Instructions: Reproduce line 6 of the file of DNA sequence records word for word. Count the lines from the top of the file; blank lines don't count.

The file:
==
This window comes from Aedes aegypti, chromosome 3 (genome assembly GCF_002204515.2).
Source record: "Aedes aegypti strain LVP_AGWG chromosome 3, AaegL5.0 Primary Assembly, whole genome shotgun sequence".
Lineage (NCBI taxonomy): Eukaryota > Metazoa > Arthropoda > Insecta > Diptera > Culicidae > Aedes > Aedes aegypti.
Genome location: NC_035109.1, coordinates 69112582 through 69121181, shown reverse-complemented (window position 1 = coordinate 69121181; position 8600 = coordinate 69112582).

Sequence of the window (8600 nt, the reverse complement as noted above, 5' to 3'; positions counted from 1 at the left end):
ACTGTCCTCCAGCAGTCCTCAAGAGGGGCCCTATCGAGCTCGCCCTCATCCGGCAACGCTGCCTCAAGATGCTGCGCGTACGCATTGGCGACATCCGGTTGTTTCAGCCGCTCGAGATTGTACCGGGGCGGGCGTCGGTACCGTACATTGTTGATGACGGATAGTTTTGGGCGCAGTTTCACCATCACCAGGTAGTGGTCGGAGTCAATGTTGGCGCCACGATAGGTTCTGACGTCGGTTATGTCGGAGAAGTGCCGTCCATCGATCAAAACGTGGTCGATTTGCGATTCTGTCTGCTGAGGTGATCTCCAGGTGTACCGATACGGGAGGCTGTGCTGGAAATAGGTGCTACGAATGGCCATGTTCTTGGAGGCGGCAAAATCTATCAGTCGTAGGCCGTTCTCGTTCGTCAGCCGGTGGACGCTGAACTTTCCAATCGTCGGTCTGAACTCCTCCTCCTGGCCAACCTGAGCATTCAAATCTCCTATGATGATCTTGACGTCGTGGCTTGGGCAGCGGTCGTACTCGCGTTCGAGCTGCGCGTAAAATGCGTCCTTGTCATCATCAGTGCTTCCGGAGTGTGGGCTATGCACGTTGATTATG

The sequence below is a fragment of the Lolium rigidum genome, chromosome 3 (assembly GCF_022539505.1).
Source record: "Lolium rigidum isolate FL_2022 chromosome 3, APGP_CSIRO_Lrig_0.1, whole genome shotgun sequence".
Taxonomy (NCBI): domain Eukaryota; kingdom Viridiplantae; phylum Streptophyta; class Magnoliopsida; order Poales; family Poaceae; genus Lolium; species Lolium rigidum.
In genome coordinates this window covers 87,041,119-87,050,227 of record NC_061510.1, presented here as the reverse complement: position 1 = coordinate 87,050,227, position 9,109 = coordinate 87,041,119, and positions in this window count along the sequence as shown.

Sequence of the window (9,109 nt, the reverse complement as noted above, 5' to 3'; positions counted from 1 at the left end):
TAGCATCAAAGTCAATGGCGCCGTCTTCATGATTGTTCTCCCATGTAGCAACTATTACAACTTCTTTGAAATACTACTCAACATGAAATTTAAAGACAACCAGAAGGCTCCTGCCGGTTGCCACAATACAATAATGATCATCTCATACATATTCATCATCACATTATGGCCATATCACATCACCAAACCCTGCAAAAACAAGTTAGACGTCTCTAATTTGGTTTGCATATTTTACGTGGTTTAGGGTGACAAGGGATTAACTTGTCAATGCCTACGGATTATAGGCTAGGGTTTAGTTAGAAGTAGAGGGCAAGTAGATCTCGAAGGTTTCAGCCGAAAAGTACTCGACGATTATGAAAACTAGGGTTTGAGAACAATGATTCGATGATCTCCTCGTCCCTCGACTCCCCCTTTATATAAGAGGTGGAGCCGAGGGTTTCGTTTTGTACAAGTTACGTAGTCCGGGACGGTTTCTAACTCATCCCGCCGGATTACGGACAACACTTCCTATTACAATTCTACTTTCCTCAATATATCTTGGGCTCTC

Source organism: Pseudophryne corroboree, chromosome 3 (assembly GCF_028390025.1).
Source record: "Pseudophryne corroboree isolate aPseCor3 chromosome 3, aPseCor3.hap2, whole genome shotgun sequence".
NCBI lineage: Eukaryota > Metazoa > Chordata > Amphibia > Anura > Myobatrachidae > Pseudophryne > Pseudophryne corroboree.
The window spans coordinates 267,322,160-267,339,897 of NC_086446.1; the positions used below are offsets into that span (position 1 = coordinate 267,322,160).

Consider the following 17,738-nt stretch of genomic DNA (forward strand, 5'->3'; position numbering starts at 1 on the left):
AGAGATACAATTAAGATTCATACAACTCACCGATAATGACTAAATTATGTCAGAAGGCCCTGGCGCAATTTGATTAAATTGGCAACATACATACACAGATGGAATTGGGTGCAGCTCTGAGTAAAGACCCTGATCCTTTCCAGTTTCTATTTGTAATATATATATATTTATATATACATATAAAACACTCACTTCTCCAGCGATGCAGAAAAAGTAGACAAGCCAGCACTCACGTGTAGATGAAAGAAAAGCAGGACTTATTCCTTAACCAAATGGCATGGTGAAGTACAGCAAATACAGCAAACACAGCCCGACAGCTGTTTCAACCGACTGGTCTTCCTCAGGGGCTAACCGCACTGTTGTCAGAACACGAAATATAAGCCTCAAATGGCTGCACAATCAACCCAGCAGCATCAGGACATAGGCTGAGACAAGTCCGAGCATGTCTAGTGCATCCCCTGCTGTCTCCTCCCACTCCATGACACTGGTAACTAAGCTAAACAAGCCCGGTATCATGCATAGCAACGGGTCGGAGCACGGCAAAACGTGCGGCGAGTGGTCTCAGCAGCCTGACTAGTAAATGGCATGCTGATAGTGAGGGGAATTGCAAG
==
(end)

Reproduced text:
ACTGTCCTCCAGCAGTCCTCAAGAGGGGCCCTATCGAGCTCGCCCTCATCCGGCAACGCTGCCTCAAGATGCTGCGCGTACGCATTGGCGACATCCGGTTGTTTCAGCCGCTCGAGATTGTACCGGGGCGGGCGTCGGTACCGTACATTGTTGATGACGGATAGTTTTGGGCGCAGTTTCACCATCACCAGGTAGTGGTCGGAGTCAATGTTGGCGCCACGATAGGTTCTGACGTCGGTTATGTCGGAGAAGTGCCGTCCATCGATCAAAACGTGGTCGATTTGCGATTCTGTCTGCTGAGGTGATCTCCAGGTGTACCGATACGGGAGGCTGTGCTGGAAATAGGTGCTACGAATGGCCATGTTCTTGGAGGCGGCAAAATCTATCAGTCGTAGGCCGTTCTCGTTCGTCAGCCGGTGGACGCTGAACTTTCCAATCGTCGGTCTGAACTCCTCCTCCTGGCCAACCTGAGCATTCAAATCTCCTATGATGATCTTGACGTCGTGGCTTGGGCAGCGGTCGTACTCGCGTTCGAGCTGCGCGTAAAATGCGTCCTTGTCATCATCAGTGCTTCCGGAGTGTGGGCTATGCACGTTGATTATG